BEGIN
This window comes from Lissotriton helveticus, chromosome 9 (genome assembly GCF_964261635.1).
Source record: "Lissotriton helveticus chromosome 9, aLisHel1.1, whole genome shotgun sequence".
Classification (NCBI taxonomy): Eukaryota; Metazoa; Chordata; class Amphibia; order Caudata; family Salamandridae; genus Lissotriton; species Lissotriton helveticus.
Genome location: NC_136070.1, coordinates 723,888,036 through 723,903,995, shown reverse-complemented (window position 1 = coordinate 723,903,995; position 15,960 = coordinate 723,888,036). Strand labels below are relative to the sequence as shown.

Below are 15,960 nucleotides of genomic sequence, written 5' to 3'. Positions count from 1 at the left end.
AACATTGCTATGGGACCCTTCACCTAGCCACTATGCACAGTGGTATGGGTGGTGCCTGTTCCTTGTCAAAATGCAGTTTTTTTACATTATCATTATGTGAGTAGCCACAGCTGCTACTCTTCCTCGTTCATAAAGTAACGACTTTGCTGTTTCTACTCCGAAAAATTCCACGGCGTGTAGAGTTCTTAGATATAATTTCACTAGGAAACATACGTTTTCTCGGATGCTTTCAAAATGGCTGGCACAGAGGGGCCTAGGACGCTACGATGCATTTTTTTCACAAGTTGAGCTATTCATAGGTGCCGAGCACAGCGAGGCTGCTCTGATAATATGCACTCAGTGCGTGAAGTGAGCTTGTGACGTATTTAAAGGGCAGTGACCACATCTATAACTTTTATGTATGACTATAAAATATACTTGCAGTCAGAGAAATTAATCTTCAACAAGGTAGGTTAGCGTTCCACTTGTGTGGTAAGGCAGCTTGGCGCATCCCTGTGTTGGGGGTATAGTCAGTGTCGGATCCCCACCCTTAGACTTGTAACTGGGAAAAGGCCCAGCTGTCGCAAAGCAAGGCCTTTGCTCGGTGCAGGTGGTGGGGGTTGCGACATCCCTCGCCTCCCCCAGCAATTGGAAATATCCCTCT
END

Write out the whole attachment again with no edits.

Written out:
This window comes from Lissotriton helveticus, chromosome 9 (genome assembly GCF_964261635.1).
Source record: "Lissotriton helveticus chromosome 9, aLisHel1.1, whole genome shotgun sequence".
Classification (NCBI taxonomy): Eukaryota; Metazoa; Chordata; class Amphibia; order Caudata; family Salamandridae; genus Lissotriton; species Lissotriton helveticus.
Genome location: NC_136070.1, coordinates 723,888,036 through 723,903,995, shown reverse-complemented (window position 1 = coordinate 723,903,995; position 15,960 = coordinate 723,888,036). Strand labels below are relative to the sequence as shown.

Below are 15,960 nucleotides of genomic sequence, written 5' to 3'. Positions count from 1 at the left end.
AACATTGCTATGGGACCCTTCACCTAGCCACTATGCACAGTGGTATGGGTGGTGCCTGTTCCTTGTCAAAATGCAGTTTTTTTACATTATCATTATGTGAGTAGCCACAGCTGCTACTCTTCCTCGTTCATAAAGTAACGACTTTGCTGTTTCTACTCCGAAAAATTCCACGGCGTGTAGAGTTCTTAGATATAATTTCACTAGGAAACATACGTTTTCTCGGATGCTTTCAAAATGGCTGGCACAGAGGGGCCTAGGACGCTACGATGCATTTTTTTCACAAGTTGAGCTATTCATAGGTGCCGAGCACAGCGAGGCTGCTCTGATAATATGCACTCAGTGCGTGAAGTGAGCTTGTGACGTATTTAAAGGGCAGTGACCACATCTATAACTTTTATGTATGACTATAAAATATACTTGCAGTCAGAGAAATTAATCTTCAACAAGGTAGGTTAGCGTTCCACTTGTGTGGTAAGGCAGCTTGGCGCATCCCTGTGTTGGGGGTATAGTCAGTGTCGGATCCCCACCCTTAGACTTGTAACTGGGAAAAGGCCCAGCTGTCGCAAAGCAAGGCCTTTGCTCGGTGCAGGTGGTGGGGGTTGCGACATCCCTCGCCTCCCCCAGCAATTGGAAATATCCCTCT